With subsequent albums failing to match “Cocked & Loaded”‘s success (an issue helped along by the rise of grunge) and internal squabbles wearing the band down, the ensuing two decades saw L.A. GUNS jump from label to label and lineup to lineup. The long list of members to pass through the group since the mid-’90s includes former 7% SOLUTION singer Ralph Saenz (who later found notoriety as “Michael Starr” of the glam metal parody act STEEL PANTHER), LOVE/HATE‘s Jizzy Pearl, bassist/producer Mark “Muddy” Dutton (BURNING TREE, CHRIS ROBINSON BROTHERHOOD), FASTER PUSSYCAT‘s Brent Muscat and female vocalist Dilana Robichaux (“Rock Star: Supernova”). To make matters even crazier, recent years saw two versions of L.A. GUNS — one featuring Lewis and Riley, the other featuring Guns and a revolving door of players (including the brief returns of Black and Alexander) — playing on the road. This is only a brief taste of the insanity; it would take a full book to properly explain the twists and turns in the L.A. GUNS story.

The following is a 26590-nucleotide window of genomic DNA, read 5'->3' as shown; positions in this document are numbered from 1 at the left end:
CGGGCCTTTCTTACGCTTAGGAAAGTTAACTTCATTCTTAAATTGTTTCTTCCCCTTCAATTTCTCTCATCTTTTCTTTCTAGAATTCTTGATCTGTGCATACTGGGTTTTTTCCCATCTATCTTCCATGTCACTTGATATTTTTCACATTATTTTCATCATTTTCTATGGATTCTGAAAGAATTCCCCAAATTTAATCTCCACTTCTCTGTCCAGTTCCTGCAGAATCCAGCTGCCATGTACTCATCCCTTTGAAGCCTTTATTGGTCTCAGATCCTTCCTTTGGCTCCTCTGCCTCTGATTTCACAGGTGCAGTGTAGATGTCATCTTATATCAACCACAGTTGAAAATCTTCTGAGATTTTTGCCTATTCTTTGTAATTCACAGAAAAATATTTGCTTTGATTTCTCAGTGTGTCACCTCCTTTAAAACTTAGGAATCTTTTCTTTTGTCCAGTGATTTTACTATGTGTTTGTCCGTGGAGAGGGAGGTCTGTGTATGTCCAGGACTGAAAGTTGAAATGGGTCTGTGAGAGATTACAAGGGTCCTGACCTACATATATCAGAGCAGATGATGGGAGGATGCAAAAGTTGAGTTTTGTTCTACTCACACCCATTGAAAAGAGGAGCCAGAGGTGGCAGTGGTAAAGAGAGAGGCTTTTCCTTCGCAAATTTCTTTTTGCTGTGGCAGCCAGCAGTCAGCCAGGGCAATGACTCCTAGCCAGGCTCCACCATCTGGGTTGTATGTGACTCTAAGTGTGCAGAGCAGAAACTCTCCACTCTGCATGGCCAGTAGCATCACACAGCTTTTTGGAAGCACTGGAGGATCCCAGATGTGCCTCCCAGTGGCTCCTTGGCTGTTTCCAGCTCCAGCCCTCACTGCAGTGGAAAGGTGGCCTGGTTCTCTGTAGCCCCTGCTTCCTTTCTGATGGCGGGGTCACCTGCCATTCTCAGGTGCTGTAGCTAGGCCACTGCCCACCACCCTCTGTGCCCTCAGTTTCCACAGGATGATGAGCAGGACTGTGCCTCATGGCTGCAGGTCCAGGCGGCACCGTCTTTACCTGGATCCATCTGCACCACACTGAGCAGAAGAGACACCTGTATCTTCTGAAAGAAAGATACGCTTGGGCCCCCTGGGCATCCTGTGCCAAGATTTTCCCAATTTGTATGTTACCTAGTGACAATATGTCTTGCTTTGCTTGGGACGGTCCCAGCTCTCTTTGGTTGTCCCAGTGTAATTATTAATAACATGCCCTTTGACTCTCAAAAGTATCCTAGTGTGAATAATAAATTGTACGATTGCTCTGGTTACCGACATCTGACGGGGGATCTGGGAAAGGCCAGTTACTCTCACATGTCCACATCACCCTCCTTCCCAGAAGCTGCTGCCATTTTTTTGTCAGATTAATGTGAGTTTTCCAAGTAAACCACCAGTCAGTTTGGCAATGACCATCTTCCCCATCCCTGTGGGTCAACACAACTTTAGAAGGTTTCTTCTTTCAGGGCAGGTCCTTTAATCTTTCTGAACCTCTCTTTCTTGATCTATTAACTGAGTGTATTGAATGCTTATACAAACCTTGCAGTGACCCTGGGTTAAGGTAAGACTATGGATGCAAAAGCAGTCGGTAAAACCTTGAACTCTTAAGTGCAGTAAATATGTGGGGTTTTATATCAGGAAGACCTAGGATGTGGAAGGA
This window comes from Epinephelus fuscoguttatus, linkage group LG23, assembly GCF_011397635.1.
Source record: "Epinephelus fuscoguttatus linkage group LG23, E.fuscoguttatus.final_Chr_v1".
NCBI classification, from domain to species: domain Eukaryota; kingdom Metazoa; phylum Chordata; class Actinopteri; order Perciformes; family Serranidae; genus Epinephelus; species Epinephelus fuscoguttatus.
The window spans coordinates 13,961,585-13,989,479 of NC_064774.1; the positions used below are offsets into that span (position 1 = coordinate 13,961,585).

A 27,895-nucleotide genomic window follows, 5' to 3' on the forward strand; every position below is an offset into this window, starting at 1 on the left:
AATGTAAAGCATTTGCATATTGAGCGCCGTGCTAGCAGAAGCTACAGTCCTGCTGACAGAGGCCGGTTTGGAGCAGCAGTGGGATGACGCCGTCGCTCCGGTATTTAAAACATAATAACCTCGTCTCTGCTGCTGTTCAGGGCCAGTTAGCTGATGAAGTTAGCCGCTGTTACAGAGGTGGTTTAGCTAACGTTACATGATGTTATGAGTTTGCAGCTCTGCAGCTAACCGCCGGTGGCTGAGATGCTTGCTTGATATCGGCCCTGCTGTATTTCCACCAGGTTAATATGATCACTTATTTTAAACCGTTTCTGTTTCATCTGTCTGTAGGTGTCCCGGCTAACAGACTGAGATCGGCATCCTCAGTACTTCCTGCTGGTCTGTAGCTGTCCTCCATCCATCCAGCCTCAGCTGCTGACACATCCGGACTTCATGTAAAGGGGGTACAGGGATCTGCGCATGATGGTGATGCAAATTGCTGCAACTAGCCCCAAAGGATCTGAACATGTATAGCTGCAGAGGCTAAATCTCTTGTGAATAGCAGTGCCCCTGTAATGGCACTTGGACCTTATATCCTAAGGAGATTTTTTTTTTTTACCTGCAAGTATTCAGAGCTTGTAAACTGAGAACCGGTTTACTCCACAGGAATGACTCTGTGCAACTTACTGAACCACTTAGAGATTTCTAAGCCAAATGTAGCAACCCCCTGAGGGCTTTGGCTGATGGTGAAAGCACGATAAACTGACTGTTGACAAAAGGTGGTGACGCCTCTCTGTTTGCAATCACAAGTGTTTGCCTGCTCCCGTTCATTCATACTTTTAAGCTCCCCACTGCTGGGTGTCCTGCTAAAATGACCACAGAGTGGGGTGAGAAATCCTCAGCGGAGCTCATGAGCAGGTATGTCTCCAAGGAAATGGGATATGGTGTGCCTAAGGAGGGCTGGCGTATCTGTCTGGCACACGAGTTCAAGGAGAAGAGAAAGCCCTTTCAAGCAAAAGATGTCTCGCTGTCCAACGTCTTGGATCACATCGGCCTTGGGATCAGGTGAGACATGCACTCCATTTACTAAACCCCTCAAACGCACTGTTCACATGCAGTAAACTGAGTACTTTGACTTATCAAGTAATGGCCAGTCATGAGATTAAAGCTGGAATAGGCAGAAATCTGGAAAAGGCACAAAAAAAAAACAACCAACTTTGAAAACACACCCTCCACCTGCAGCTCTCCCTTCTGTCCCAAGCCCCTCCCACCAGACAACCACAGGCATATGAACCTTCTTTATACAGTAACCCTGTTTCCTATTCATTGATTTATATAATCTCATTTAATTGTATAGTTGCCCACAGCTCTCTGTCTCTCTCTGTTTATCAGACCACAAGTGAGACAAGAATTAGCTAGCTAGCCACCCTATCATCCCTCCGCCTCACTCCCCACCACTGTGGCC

With Lewis and Guns rekindling their personal and professional connection, where does that leave the singer’s version of the band with Riley? Is there a chance of that incarnation of L.A. GUNS also existing in 2018?

“I doubt it,” Lewis replies. “It’s nothing to do with me. When I was out of the band, Tracii and Riley registered the band’s name and split it 50-50 with no stipulations whatsoever. They’re both free to use it, but it was a terribly low time in the band’s history when there were two versions of the same band at the same time playing. It was very confusing, but we did get the dubious award for the highest band member [turnover] in ‘Spinal Tap’ history. I think we’ve got 47 people out there saying that they were once members of L.A. GUNS.

“Things had kind of gotten a bit stale [with Riley],” he adds. “We hadn’t put anything out for over five years since [2012’s] ‘Hollywood Forever’, which I thought was a great record. I was always bugging Steve to get back in the studio, but he just wasn’t into it.”

The complete feature is available at www.joelgausten.com.http://www.blabbermouth.net/news/l-a-guns-phil-lewis-on-future-work-with-steve-riley-i-doubt-it/